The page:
Lyman Voters Pay For Public Election Out Of Own Pockets - WSPA.com

Lyman Voters Pay For Public Election Out Of Own Pockets

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Lyman, S.C. -

Private citizens in Lyman will donate money for an upcoming special election. It’s a situation so unusual that both the Spartanburg County election supervisor and the South Carolina Election Commission said they had never encountered it before.

The special election, scheduled for August 12th, will ask voters whether they support changing the form of government from the current “strong mayor” form to a “strong council”.

If that happens, current mayor Rodney Turner would lose most authority over the town’s daily functions including personnel decisions.

Lyman town officials said voters had already raised more than $600 of the estimated $2,500 election cost.

Voter Teresa Wilbanks gave $100 saying she felt it was the only way to ensure the election took place.

"I'm just a simple citizen participating in my government," Wilbanks said.

The citizen funding began after Mayor Turner appeared to say the upcoming election could trigger a tax hike after council approved a measure adding the vote to the calendar.

“That reckless behavior, in my opinion, will end up causing us to raise taxes in the future," Turner said.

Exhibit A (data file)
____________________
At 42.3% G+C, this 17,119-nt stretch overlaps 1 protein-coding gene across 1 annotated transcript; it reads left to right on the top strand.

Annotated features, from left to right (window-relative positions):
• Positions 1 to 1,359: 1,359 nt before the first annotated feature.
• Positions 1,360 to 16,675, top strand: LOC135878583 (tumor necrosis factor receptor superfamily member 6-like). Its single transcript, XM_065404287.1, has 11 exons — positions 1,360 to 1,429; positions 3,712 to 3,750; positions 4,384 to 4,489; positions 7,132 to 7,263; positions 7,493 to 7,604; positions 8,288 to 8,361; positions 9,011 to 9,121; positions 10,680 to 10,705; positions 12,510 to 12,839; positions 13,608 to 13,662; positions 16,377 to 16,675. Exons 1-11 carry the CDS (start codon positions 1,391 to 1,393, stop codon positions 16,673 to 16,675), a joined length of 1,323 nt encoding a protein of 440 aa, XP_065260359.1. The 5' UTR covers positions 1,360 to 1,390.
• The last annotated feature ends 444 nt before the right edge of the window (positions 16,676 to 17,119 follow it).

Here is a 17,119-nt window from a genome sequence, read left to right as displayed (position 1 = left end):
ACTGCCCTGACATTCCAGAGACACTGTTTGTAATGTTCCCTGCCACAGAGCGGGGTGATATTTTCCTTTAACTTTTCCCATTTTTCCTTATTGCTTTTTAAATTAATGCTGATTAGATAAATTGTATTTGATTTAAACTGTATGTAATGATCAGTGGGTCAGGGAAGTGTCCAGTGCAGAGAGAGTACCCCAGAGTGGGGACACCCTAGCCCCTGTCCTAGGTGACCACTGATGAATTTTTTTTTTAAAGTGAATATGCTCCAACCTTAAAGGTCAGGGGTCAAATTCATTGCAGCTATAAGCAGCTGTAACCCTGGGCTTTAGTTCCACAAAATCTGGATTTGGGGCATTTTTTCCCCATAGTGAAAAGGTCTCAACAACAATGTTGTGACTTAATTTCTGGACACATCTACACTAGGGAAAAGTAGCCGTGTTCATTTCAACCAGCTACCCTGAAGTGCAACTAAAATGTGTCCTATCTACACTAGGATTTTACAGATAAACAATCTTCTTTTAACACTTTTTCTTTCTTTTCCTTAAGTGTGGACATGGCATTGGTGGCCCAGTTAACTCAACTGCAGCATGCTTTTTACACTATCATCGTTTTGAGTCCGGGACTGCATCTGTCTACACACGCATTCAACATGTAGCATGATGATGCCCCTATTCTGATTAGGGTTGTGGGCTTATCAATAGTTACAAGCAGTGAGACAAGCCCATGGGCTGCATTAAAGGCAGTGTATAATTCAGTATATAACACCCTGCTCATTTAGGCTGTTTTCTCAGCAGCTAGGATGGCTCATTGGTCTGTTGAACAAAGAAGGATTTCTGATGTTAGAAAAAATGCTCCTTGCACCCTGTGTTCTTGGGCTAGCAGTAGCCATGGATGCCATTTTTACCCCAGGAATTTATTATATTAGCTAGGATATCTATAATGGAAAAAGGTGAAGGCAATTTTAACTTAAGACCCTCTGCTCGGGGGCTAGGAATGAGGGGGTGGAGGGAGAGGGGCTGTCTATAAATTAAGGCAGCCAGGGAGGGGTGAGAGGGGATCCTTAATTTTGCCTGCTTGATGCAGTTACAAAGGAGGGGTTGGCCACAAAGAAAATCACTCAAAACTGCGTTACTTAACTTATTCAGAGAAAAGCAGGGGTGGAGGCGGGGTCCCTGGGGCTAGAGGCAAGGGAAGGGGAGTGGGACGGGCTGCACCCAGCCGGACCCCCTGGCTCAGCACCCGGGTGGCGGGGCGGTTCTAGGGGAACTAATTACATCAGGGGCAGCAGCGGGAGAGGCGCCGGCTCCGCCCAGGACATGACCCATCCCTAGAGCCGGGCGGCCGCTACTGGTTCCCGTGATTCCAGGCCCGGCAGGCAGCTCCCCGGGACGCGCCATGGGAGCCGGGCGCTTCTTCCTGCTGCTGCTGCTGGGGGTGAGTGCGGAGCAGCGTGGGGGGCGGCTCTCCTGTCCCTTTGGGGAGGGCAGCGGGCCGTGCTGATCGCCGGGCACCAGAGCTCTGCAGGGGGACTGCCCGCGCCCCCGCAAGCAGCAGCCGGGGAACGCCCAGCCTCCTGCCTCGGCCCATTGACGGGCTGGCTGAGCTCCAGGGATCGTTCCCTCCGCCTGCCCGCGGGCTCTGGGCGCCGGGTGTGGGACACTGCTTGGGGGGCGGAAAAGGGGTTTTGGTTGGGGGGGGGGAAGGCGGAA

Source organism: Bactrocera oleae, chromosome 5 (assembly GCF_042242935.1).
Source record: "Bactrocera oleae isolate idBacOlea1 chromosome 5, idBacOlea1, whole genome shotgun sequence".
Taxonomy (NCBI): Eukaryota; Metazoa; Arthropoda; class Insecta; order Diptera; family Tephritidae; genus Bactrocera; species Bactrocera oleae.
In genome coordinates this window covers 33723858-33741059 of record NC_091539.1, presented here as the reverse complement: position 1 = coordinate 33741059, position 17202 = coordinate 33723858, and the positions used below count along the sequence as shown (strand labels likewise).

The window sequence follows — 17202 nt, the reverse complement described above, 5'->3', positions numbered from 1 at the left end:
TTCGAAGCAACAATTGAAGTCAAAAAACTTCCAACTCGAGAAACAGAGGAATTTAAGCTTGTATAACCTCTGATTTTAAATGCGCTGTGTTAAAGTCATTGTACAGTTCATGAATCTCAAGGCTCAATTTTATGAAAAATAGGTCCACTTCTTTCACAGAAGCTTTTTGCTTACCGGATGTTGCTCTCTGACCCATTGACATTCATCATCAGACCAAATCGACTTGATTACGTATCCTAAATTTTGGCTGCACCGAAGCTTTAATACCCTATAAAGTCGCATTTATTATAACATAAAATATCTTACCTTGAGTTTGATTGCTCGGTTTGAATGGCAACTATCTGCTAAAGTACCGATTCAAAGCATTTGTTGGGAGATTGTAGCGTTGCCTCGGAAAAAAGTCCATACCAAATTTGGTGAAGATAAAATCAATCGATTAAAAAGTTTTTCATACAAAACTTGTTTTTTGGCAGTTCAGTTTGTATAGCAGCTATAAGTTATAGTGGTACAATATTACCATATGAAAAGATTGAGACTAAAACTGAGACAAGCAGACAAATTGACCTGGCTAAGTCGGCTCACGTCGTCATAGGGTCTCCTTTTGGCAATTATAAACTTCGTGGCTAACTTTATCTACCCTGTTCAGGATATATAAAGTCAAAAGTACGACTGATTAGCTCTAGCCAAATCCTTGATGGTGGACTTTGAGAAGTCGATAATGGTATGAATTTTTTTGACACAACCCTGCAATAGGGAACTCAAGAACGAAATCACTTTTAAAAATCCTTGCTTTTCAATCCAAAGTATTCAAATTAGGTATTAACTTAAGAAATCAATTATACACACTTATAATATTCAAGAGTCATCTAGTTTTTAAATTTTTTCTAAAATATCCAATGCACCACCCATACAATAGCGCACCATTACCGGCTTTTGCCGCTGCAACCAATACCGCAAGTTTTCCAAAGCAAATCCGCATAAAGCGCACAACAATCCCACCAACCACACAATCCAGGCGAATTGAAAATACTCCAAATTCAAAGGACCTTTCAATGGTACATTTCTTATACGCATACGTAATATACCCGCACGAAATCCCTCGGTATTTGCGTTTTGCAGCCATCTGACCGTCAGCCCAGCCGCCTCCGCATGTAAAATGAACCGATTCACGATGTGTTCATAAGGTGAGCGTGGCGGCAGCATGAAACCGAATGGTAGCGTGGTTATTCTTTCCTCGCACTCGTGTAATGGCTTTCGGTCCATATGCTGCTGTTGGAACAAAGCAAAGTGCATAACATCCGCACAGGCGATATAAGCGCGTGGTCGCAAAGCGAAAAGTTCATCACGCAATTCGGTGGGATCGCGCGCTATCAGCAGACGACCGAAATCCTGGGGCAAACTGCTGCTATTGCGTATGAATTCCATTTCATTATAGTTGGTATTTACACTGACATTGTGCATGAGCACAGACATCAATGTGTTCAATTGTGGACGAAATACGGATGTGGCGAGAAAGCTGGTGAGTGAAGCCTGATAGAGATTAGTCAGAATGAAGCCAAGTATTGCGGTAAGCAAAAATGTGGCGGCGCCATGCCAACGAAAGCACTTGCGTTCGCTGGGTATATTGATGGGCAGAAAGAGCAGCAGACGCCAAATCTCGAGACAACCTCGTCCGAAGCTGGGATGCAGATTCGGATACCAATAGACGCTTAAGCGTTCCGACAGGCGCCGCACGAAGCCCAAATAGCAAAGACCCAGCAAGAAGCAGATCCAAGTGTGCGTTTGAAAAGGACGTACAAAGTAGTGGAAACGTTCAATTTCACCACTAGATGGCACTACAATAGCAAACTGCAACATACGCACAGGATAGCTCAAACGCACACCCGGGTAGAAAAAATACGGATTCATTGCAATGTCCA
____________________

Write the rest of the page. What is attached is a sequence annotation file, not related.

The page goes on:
7 On Your Side checked the numbers to see what impact the cost of an election would have on town finances. Lyman had a budget surplus of $370,000 in the just finished fiscal year and has $900,000 in cash reserves. Council members said there was no plan to raise taxes.

Mayor Turner later clarified his position, saying he considered the cost of a special election, instead of waiting the November ballot, wasteful. He said that kind of waste would eventually require a tax increase if repeated over time.

7 On Your Side first reported the tension between the mayor and police force after a Lyman officer was indicted for destroying evidence in a criminal case.

Emails obtained through the freedom of information act showed the police chief had repeatedly complained about one officer, Sergeant Michael Hames, including recommending the officer for dismissal after Hames failed to make an arrest in a DUI case.

The chief, in an email to the mayor said Hames was, “a liability to the department and the town of Lyman.”

Instead of firing Hames, Turner promoted him.

Other officers, meanwhile, were fired by Turner leaving the department with fewer than half the staff than what is proscribed in the town budget. At a town council meeting, the chief said the force would not be capable of providing security to the summer’s “Lyman Fest”.

“It is, I think, a benefit that council would have a stronger voice in those matters and be able to participate in the process,” said town councilman Tony Wyatt. “The process of staffing and hiring and firing."

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